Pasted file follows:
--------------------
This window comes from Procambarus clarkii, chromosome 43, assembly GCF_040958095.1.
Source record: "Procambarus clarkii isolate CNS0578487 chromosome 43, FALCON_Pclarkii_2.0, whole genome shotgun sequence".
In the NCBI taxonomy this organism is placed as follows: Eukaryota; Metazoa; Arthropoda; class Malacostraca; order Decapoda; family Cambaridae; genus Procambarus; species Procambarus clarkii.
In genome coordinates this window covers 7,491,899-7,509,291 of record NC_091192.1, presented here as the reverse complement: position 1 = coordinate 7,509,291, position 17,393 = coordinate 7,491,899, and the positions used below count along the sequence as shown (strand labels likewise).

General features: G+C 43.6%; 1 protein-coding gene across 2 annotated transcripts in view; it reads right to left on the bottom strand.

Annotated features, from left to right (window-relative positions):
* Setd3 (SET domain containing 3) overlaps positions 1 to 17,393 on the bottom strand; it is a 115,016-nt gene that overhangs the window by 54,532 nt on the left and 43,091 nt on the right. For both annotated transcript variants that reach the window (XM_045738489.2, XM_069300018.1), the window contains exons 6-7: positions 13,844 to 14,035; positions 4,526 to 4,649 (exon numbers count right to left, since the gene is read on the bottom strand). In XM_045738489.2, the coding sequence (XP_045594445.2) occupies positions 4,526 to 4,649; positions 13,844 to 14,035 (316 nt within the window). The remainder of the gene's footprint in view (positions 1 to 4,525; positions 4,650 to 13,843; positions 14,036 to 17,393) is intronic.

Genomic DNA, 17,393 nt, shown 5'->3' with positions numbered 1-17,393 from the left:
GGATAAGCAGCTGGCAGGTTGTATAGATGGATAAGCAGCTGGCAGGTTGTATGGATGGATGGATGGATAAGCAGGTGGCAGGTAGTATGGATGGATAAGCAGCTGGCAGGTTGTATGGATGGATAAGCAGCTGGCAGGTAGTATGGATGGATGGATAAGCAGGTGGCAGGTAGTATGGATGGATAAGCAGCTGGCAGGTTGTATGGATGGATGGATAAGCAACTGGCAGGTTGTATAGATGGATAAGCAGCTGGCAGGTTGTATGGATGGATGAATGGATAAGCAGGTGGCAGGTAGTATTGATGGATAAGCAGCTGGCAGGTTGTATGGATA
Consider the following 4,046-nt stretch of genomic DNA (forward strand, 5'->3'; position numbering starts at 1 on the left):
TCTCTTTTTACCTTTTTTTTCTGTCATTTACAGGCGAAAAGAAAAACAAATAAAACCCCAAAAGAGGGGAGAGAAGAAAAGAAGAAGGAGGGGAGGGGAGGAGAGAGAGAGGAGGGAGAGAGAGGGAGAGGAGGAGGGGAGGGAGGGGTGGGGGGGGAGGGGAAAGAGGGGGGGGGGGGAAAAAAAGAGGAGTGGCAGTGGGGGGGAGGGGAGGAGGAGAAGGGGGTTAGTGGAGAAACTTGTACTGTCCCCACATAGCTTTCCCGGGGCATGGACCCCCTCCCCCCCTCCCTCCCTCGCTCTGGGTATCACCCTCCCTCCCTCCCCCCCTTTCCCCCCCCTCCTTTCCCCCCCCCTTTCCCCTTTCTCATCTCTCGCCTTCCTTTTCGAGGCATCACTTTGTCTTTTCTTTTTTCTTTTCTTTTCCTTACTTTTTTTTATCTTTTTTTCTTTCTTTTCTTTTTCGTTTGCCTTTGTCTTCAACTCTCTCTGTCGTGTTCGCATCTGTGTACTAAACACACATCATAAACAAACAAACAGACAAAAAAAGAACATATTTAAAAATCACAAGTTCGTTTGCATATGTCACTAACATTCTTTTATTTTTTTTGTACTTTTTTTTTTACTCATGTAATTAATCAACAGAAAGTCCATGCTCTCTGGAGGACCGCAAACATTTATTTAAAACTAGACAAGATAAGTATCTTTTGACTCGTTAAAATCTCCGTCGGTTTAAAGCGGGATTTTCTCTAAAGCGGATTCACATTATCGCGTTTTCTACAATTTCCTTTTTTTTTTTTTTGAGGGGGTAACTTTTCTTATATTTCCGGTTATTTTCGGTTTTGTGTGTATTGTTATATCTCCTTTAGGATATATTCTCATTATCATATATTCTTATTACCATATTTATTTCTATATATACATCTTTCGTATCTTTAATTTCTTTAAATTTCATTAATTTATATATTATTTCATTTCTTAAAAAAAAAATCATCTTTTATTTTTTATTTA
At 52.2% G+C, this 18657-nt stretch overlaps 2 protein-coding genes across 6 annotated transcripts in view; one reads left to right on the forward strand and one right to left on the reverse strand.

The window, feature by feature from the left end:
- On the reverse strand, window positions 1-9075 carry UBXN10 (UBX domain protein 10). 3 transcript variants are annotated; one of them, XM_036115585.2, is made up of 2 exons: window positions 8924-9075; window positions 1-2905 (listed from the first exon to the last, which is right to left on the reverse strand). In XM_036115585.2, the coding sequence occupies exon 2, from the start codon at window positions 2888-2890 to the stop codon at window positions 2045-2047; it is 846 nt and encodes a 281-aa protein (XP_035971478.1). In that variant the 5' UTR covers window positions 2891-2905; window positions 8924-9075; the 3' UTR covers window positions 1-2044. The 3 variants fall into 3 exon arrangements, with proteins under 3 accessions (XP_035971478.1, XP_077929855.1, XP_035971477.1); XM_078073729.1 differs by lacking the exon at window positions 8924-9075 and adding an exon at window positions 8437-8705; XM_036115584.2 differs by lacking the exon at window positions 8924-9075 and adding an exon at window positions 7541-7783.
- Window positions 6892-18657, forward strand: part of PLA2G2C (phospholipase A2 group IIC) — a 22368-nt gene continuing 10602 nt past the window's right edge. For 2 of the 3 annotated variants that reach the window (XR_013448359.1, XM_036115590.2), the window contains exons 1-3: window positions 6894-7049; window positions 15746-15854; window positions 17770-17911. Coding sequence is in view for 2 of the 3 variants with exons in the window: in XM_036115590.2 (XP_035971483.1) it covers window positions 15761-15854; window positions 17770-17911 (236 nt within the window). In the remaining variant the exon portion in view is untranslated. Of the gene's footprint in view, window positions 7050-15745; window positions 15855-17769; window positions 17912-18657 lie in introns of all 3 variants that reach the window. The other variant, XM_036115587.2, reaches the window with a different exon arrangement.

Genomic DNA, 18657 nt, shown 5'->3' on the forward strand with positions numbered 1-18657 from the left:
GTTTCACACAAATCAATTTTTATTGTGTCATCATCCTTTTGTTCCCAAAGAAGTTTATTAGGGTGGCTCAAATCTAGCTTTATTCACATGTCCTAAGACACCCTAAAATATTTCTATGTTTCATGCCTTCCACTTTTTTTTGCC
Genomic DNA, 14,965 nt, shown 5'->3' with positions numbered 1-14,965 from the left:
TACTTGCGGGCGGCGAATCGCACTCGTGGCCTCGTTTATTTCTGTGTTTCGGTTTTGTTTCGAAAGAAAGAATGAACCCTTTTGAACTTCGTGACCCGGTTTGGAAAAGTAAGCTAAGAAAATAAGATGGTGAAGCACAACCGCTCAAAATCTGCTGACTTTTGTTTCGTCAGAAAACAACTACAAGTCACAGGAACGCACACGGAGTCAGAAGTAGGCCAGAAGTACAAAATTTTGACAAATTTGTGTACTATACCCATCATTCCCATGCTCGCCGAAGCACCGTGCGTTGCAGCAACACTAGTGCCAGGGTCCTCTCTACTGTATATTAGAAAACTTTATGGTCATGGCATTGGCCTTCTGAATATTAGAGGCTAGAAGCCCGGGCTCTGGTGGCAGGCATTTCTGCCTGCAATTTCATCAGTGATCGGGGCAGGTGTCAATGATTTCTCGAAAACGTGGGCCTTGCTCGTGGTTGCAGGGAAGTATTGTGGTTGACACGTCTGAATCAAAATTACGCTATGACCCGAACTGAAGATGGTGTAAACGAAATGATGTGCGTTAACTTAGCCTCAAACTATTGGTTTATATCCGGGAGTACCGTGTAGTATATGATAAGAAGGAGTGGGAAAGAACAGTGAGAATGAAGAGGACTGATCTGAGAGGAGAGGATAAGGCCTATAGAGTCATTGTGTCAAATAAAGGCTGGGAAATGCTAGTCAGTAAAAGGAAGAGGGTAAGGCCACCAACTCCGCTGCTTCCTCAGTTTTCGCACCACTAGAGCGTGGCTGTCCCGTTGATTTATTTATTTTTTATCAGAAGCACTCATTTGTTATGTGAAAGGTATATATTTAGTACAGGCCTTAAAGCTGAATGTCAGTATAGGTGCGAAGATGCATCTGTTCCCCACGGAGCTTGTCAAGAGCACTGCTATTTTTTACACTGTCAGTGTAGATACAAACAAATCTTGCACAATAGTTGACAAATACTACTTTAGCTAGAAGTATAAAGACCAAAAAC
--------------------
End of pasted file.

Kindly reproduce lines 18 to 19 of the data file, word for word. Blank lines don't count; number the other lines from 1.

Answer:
Genomic DNA, 14,965 nt, shown 5'->3' with positions numbered 1-14,965 from the left:
TACTTGCGGGCGGCGAATCGCACTCGTGGCCTCGTTTATTTCTGTGTTTCGGTTTTGTTTCGAAAGAAAGAATGAACCCTTTTGAACTTCGTGACCCGGTTTGGAAAAGTAAGCTAAGAAAATAAGATGGTGAAGCACAACCGCTCAAAATCTGCTGACTTTTGTTTCGTCAGAAAACAACTACAAGTCACAGGAACGCACACGGAGTCAGAAGTAGGCCAGAAGTACAAAATTTTGACAAATTTGTGTACTATACCCATCATTCCCATGCTCGCCGAAGCACCGTGCGTTGCAGCAACACTAGTGCCAGGGTCCTCTCTACTGTATATTAGAAAACTTTATGGTCATGGCATTGGCCTTCTGAATATTAGAGGCTAGAAGCCCGGGCTCTGGTGGCAGGCATTTCTGCCTGCAATTTCATCAGTGATCGGGGCAGGTGTCAATGATTTCTCGAAAACGTGGGCCTTGCTCGTGGTTGCAGGGAAGTATTGTGGTTGACACGTCTGAATCAAAATTACGCTATGACCCGAACTGAAGATGGTGTAAACGAAATGATGTGCGTTAACTTAGCCTCAAACTATTGGTTTATATCCGGGAGTACCGTGTAGTATATGATAAGAAGGAGTGGGAAAGAACAGTGAGAATGAAGAGGACTGATCTGAGAGGAGAGGATAAGGCCTATAGAGTCATTGTGTCAAATAAAGGCTGGGAAATGCTAGTCAGTAAAAGGAAGAGGGTAAGGCCACCAACTCCGCTGCTTCCTCAGTTTTCGCACCACTAGAGCGTGGCTGTCCCGTTGATTTATTTATTTTTTATCAGAAGCACTCATTTGTTATGTGAAAGGTATATATTTAGTACAGGCCTTAAAGCTGAATGTCAGTATAGGTGCGAAGATGCATCTGTTCCCCACGGAGCTTGTCAAGAGCACTGCTATTTTTTACACTGTCAGTGTAGATACAAACAAATCTTGCACAATAGTTGACAAATACTACTTTAGCTAGAAGTATAAAGACCAAAAAC